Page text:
Impressive Horner & more traffic snarls

July 15, 2005

Today was, well, another fast hard day in the Tour de France. We had a huge tailwind (the favorable kind of wind) in the beginning so I was spun out in the eleven immediately. It was also really hot, like the rest of Europe right now. The break went early on. Eventually Lampre and Lotto started chasing and at that point it started to get tough. The tailwind turned into headwind, crosswind and constant gusts of hot air.

By the time we pulled into the finishing city of Montpellier guys starting attacking because the chasing teams were done for the day. By done, I mean tired. This is when the break changed up and it eventually ended up being Chris Horner and Sylvain Chavanel.

Chris was out there all day long and got caught with maybe twenty meters to go. It was an impressive race for him. I think he ended up getting tenth place. He and Sylvain were both caught before the finish.

Then we piled into the bus and drove five inches and then sat there for a long time. I'm not going to complain about it again but imagine what it's like for thousands of people to leave one spot at the same time in a French city. The thing with European cities is that they were never really planned for cars and bike races. They were initially built to confuse invaders so they couldn't leave and they would kill them or something. Then more and more city was built around it over the years in pieces here and there so nothing has any kind of order or symmetry.

Anyone who's ever tried to find their hotel in Europe knows what I'm talking about. Obviously we don't have to do the navigating but sometimes we pass things twice on the way to the hotel if you know what I mean. We're a car full of salty, hungry, grumpy, thirsty bike racers who need showers and beds and massages. Would you like to drive us around? I guess it must be more stressful for the driver than anyone.

Well, tomorrow is a good day for me. Better get some sleep.

See you back here!

July 14, 2005

A special French day

Today we started in Briancon, the highest city in Europe. It's about 1,200 metres I think.

It's also Bastille Day, which is a big deal because it's like France's Fourth of July, so the French riders are typically aggressive in this stage. Today was no exception. It was very fast from the get go and we started on a slight descent on a big road. It was pretty easy to sit in on the wheels.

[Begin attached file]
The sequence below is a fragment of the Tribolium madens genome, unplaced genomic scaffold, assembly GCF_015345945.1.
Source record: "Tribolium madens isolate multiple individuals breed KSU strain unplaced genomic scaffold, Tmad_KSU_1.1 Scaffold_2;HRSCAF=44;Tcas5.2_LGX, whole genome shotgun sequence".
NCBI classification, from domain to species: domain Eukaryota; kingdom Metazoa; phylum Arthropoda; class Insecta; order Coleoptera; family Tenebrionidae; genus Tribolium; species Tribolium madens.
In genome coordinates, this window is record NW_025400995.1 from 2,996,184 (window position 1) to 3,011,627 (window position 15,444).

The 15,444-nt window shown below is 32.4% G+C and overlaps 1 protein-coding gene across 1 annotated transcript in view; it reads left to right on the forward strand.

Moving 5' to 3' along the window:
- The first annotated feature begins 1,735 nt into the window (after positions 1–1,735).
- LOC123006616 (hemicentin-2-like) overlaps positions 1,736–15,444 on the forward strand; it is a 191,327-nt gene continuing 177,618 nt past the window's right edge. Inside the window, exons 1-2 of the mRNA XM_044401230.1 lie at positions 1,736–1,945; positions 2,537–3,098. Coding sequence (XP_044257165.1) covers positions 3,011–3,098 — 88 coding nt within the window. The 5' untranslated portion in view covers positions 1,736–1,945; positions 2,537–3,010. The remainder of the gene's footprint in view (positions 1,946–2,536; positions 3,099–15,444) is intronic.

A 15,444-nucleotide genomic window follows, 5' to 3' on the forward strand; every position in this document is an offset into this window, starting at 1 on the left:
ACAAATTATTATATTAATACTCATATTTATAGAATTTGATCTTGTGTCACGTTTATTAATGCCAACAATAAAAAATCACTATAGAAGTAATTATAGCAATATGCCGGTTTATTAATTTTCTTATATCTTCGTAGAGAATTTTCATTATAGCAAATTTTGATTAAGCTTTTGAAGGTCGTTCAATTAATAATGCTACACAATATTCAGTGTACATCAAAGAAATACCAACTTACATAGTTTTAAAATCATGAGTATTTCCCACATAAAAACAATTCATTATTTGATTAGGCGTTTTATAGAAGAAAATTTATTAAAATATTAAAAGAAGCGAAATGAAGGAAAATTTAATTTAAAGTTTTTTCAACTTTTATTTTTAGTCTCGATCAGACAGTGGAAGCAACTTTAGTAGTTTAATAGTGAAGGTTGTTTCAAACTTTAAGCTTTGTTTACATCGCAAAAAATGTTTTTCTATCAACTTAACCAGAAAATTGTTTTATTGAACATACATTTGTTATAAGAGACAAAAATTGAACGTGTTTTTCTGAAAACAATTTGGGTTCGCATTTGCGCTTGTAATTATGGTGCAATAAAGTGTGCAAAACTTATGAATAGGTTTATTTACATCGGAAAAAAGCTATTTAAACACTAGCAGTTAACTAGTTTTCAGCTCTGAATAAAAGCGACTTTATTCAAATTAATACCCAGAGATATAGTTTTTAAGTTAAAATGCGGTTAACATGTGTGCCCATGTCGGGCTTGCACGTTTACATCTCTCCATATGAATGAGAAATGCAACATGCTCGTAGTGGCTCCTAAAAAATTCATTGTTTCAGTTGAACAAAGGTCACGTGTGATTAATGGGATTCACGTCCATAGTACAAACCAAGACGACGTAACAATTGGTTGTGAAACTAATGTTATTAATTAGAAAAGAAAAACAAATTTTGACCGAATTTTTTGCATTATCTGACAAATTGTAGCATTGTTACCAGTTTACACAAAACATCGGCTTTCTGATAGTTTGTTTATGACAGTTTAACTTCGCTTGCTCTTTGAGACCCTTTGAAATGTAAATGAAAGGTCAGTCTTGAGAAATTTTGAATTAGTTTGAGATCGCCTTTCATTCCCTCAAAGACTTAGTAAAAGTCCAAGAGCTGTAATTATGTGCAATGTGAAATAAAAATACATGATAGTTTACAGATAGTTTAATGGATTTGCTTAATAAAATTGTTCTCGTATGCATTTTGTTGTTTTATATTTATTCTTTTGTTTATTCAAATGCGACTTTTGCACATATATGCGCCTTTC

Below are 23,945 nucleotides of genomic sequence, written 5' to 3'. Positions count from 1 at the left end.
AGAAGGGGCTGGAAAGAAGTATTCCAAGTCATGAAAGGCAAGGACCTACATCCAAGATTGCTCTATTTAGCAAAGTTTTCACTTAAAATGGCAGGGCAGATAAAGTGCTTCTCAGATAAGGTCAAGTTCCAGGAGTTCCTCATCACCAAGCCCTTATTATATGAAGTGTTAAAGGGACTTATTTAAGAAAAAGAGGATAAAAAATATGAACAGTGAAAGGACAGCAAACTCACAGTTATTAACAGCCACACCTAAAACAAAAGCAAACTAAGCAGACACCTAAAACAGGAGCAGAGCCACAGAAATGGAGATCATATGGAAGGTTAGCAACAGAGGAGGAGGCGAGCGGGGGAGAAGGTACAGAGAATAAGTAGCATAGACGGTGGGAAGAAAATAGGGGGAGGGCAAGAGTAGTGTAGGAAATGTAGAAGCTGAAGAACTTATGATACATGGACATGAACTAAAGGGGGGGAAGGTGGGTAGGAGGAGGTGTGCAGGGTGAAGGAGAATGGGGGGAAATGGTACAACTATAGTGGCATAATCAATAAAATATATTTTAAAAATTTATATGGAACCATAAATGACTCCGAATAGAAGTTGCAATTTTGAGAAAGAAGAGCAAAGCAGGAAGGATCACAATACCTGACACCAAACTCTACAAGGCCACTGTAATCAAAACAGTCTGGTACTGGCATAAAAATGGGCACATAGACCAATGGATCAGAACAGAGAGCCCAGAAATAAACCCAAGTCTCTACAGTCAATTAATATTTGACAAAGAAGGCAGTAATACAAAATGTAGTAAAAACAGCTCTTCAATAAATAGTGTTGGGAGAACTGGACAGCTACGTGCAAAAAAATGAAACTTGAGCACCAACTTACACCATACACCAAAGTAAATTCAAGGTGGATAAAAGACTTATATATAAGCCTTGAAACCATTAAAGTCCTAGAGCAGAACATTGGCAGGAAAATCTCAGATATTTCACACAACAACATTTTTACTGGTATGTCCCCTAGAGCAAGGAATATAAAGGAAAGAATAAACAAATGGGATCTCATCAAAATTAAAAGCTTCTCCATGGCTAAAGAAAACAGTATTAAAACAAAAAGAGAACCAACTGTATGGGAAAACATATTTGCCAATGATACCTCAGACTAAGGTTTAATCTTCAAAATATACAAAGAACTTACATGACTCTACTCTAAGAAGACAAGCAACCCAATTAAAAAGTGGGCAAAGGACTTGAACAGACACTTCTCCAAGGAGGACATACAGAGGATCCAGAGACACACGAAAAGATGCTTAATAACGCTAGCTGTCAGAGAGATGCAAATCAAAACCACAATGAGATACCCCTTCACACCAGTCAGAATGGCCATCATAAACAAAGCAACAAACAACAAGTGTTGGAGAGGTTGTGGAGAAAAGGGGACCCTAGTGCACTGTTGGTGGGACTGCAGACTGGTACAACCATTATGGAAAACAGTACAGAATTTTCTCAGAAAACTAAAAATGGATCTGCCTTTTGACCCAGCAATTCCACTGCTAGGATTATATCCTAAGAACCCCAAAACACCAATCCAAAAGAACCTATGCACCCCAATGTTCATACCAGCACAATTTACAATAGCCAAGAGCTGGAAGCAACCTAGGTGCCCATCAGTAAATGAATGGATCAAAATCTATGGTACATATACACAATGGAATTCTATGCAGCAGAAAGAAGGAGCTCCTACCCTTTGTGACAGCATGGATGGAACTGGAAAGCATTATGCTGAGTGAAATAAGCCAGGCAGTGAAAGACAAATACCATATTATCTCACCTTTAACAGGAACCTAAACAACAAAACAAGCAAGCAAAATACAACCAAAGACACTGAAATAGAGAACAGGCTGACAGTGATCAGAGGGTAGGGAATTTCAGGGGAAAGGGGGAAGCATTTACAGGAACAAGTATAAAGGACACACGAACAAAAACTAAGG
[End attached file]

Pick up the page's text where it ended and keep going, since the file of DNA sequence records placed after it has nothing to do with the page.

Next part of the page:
At first nine guys got away, but the Liquigas team was chasing and we ended up catching them at the bottom of a climb. We got up the climb really fast before a group went away at the top. That was about it. There weren't many of us left at the top, maybe 35 or so, but it came back together on the descent.

Then Discovery chased the rest of the day and it was pretty easy to sit in. Well, actually at first Lotto tried to chase the break because the two guys ahead of McEwen for the sprinters jersey were in the move. They didn't make much progress and actually lost time, so Discovery took over. The ending of today's saga was a happy one - a French rider won the stage and made his country proud.

What else can I tell you about my day? Our dinner was amazing as usual. We have the best cooks with us at this race. It was a pretty typical tour day - wake up, eat, pack bags, get in bus and head to start. My hotel is ok tonight but last night they put me in a smoking room.

One of the team doctors offered to trade with me which was really cool. I can't deal with the smell of smoke and the smell of old smoke is even worse. That's one of the toughest things to accept when you come to Europe. You finish a six hour training ride and you go to dinner and end up smoking a pack of cigarettes (second hand smoke) because everyone in the restaurant is smoking.

Well, I'm tired now and there are some tough ones coming up so I had better get some sleep.

Until tomorrow,

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Levi Leipheimer shot to prominence when he made the podium at the 2001 Vuelta while riding for US Postal. He spent three years at Rabobank before joining the German Gerolsteiner team for 2005, where he is one of the team's main men for stage race general classifications. Leipheimer has twice finished in the top ten at the Tour de France, and this year will aim higher if his form allows. "We'll have to wait and see," he says. Follow Levi's progress to the Tour and beyond on Cyclingnews.